There are many website-building tools and platforms out there when it comes to creating your own online business, blog or general-purpose website. Two of the most popular being WordPress and Webflow. In this article we’ll break down Webflow vs WordPress and the pros and cons of each platform. We’ll be examining the individual features each one offers, as well as comparing them.
An Introduction To WordPress
When it comes to website building and content management tools, chances are you’ve already heard of or even used WordPress at some point, and with good reason. It’s one of the most widely used platforms with up to 34% of all websites being built using WordPress. WordPress is a free-to-use software and anyone can download and use it.
Originally starting as a blogging platform, it has evolved into a full-service Content Management System that can facilitate pretty much any type of website. This includes everything from business websites to portfolios, ecommerce stores, directories and much, much more.
WordPress’ central selling point is its extensions. You can utilize them to suit your exact specifications for building your website. There are two types of extensions when it comes to WordPress, themes and plugins. Themes are responsible for the design and layout of your website, whereas Plugins are used to add new features to it.
These extensions are integral to WordPress. Every website created with WordPress uses these plugins to insert essential features. This is the main difference when discussing the topic of Webflow vs WordPress. Webflow has everything prebuilt into its tools, whereas with WordPress you need to add these plugins when customizing your website.
An Introduction To Webflow
Webflow has its own content management system which you can use to create blogs, eCommerce stores, directories etc. While you can add new elements to your site by embedding code, all the essentials for creating your website come pre-built with Webflow. There are two main ways to host your site once it’s complete. The first is to export your website’s code and use a hosting provider to host it. The second is to pay Webflow to host your site for you. Using their content management system will also require a service fee.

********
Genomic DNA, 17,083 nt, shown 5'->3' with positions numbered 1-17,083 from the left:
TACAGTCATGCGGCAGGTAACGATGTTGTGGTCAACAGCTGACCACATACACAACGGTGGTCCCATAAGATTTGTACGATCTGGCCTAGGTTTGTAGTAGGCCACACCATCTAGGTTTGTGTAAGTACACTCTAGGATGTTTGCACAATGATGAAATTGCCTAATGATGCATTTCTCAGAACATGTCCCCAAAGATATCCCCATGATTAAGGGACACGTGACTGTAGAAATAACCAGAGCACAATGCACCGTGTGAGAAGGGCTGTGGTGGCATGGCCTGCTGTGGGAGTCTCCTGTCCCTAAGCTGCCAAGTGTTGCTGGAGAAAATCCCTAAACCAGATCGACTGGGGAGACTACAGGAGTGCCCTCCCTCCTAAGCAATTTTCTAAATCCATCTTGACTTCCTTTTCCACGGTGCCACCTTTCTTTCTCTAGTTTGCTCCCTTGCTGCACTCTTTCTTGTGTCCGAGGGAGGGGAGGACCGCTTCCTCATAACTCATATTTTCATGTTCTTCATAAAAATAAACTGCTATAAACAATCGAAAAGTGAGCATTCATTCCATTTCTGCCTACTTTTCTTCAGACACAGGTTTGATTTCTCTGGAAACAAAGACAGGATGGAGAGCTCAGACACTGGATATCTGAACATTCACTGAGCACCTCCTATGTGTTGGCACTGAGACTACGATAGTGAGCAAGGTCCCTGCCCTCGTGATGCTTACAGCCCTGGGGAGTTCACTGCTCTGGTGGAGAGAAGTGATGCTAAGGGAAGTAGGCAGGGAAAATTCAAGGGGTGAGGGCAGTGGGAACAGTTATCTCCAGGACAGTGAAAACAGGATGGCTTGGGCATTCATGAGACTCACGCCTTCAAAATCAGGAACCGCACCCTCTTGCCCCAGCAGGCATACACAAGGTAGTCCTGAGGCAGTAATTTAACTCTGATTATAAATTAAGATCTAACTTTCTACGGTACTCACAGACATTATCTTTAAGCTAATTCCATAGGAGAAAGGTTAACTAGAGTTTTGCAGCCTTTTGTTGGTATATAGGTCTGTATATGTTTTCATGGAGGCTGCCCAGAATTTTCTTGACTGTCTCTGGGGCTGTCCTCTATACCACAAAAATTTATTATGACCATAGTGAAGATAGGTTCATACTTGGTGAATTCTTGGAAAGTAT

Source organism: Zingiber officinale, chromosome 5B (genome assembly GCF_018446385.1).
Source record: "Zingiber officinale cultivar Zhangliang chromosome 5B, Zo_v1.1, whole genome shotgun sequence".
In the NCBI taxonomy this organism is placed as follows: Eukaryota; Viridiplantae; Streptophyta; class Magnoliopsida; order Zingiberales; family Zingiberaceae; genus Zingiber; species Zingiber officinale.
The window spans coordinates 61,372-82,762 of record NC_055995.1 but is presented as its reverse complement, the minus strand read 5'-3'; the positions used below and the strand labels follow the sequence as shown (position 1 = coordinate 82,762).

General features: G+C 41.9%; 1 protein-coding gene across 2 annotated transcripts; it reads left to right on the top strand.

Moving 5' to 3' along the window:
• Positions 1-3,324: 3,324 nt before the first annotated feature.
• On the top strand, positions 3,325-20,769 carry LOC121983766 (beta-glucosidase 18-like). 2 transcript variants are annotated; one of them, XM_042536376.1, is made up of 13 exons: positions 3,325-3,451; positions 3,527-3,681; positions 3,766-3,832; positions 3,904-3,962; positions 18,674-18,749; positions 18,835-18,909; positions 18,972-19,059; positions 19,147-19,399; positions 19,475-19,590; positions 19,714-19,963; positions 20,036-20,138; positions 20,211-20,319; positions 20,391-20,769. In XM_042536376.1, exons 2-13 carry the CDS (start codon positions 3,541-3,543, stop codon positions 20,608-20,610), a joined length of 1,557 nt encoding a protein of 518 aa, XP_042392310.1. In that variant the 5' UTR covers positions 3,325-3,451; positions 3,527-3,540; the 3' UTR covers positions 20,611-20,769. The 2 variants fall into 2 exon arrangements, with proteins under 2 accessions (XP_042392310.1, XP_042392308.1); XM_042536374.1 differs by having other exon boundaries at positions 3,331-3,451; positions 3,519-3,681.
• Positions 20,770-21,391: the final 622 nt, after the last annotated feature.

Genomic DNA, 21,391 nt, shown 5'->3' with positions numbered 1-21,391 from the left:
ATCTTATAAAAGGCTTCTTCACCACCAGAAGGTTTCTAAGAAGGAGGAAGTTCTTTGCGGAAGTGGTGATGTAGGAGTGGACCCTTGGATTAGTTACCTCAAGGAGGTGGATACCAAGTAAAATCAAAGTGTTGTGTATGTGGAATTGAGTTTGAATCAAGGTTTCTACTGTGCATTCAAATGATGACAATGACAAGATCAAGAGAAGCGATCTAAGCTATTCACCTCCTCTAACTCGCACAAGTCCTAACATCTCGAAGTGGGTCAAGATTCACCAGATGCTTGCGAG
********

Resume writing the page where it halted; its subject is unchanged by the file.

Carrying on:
Differences Between Webflow And WordPress
Now that we’ve examined both Webflow and WordPress individually and have a general overview of each site’s unique selling points and features, the next step is comparing these features. We’ll break the comparison down into multiple categories, including a general overview, price comparison, design setup and customization, which is better for SEO, blogging, eCommerce, and small business websites, as well as both websites’ third-party integrations and special features.
Webflow vs WordPress: General Overview
Below are some broad comparisons of the two websites:
- One of the first key differences between the two is that Webflow allows you to make edits on-page, while with WordPress you have to use the dashboard and page editors.
- Webflow has cleaner and simpler code quality compared to WordPress’ code because WordPress utilizes plugins out of necessity.
- There’s a lot of freedom when it comes to designing your pages with Webflow, whereas WordPress is more restricted with its templates.
- WordPress is free and the only cost you have to pay is to host your website, whereas Webflow comes at a fee, with the said fee varying depending on which plan you choose.
- Webflow’s drag-and-drop page designer has all the tools to create your web pages, whereas with WordPress you need to download plugins.
These are some fundamental differences to take into consideration when it comes to both websites. Now let’s get deeper into the nitty gritty of this comparison.
Webflow vs WordPress: Price Comparison
Here we’re going to be comparing and contrasting the prices and plans of both WordPress and Webflow. When it comes to which platform has the cheapest and most affordable option, that would have to be WordPress, as previously mentioned. However, WordPress itself offers plans and other services that will cost you money, so there are significantly more variables to take into consideration here. We’ll start off by taking a detailed look at WordPress prices.